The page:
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Minimally Invasive Compared with Traditional Transgluteal Approach for Total Hip ArthroplastyA Comparative Gait Analysis
M. Pospischill, MD1; A. Kranzl, Mag1; B. Attwenger1; K. Knahr, MD1
1 Department II (M.P. and K.K.) and Laboratory of Gait and Human Movement (A.K. and B.A.), Orthopedic Hospital Vienna—Speising, Speisingerstrasse 109, A-1130 Vienna, Austria. E-mail address for M. Pospischill: martin.pospischill@oss.at. E-mail address for A. Kranzl: andreas.kranzl@oss.at. E-mail address for B. Attwenger: bernhard.attwenger@oss.at. E-mail address for K. Knahr: karl.knahr@oss.at
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Disclosure: The authors did not receive any outside funding or grants in support of their research for or preparation of this work. Neither they nor a member of their immediate families received payments or other benefits or a commitment or agreement to provide such benefits from a commercial entity.

Investigation performed at the Orthopedic Hospital Vienna—Speising, Vienna, Austria

Copyright ©2010 American Society for Journal of Bone and Joint Surgery, Inc.
J Bone Joint Surg Am, 2010 Feb 01;92(2):328-337. doi: 10.2106/JBJS.H.01086
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Abstract

Background: 

Minimally invasive total hip arthroplasty is purported to allow an improved and faster rehabilitation in the immediate postoperative period because of reduced soft-tissue damage compared with total hip arthroplasty performed with use of a standard approach. In the present study, a minimally invasive approach was compared with a traditional standard approach in terms of the effect on gait kinematics as demonstrated with gait analysis and electromyography.

Methods: 

Twenty randomized patients who underwent a primary total hip replacement with use of a minimally invasive modified Watson-Jones approach (minimally invasive group) were compared with a group of twenty patients who underwent a total hip arthroplasty with use of a standard transgluteal Hardinge approach (standard group). All patients received the same cementless implant, inserted with use of standard instruments, and all operations were performed by a single, experienced surgeon. The patients were evaluated with use of three-dimensional gait analysis and dynamic electromyograms at three time points: preoperatively, ten days postoperatively, and twelve weeks postoperatively. Temporospatial and joint-kinematic parameters were evaluated.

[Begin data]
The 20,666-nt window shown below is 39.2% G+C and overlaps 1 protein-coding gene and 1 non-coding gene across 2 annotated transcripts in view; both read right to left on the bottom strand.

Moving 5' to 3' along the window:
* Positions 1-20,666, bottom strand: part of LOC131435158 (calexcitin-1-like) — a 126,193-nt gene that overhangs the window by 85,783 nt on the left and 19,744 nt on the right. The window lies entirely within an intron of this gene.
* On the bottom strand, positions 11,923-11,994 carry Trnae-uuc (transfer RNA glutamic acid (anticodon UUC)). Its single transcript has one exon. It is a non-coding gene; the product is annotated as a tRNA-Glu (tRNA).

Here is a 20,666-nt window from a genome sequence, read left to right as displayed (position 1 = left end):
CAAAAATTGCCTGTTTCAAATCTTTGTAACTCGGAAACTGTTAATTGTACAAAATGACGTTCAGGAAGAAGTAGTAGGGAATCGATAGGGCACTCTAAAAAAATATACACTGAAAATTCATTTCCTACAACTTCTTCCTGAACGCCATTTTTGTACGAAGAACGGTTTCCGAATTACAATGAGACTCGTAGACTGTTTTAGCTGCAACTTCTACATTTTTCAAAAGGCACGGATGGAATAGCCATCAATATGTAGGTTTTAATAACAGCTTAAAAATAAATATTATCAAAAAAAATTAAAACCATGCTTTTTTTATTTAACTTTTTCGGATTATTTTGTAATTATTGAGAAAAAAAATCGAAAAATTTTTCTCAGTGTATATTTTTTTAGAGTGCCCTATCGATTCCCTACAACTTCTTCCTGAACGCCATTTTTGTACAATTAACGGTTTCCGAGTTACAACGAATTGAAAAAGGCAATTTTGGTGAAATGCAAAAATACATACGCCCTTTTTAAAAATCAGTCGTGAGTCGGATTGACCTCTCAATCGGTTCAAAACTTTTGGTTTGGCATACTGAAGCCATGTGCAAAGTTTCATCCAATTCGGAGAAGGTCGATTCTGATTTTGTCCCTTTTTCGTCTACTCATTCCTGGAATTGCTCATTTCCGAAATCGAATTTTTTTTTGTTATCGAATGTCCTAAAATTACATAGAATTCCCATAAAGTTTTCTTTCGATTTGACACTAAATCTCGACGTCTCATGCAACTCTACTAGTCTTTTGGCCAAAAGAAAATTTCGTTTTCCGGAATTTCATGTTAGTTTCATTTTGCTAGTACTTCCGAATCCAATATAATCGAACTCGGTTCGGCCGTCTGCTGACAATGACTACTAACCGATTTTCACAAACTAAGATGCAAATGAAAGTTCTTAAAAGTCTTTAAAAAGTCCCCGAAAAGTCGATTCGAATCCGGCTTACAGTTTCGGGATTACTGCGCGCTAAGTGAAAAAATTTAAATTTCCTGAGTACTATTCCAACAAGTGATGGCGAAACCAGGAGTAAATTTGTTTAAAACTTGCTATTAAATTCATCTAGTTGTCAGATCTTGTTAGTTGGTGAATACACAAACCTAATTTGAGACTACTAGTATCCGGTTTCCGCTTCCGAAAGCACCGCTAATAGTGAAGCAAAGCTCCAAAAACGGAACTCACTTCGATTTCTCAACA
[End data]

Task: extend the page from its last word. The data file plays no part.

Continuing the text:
Results: 

There were no significant differences between the two groups with regard to the temporospatial variables of velocity, cadence, step length, and stride length at any tested time point. With regard to the range of motion of the operatively treated hip, the minimally invasive group had a smaller decrease at the ten-day time point in comparison with the standard group. However, this finding was not significant. The reduction in the range of motion was mainly caused by reduced hip extension. A compensatory increase in the pelvic tilt was observed in both groups. One patient in the standard group showed a positive Trendelenburg gait ten days postoperatively; it had disappeared completely at the twelve-week time point.

Conclusions: 

With regard to gait kinematics in the early postoperative period (three months), the present study showed no significant benefit for patients who underwent a total hip arthroplasty through a minimally invasive Watson-Jones approach in comparison with those who were managed with a standard transgluteal approach.

Level of Evidence: 

Therapeutic Level II. See Instructions to Authors for a complete description of levels of evidence.

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    References

    Accreditation Statement
    These activities have been planned and implemented in accordance with the Essential Areas and policies of the Accreditation Council for Continuing Medical Education (ACCME) through the joint sponsorship of the American Academy of Orthopaedic Surgeons and The Journal of Bone and Joint Surgery, Inc. The American Academy of Orthopaedic Surgeons is accredited by the ACCME to provide continuing medical education for physicians.
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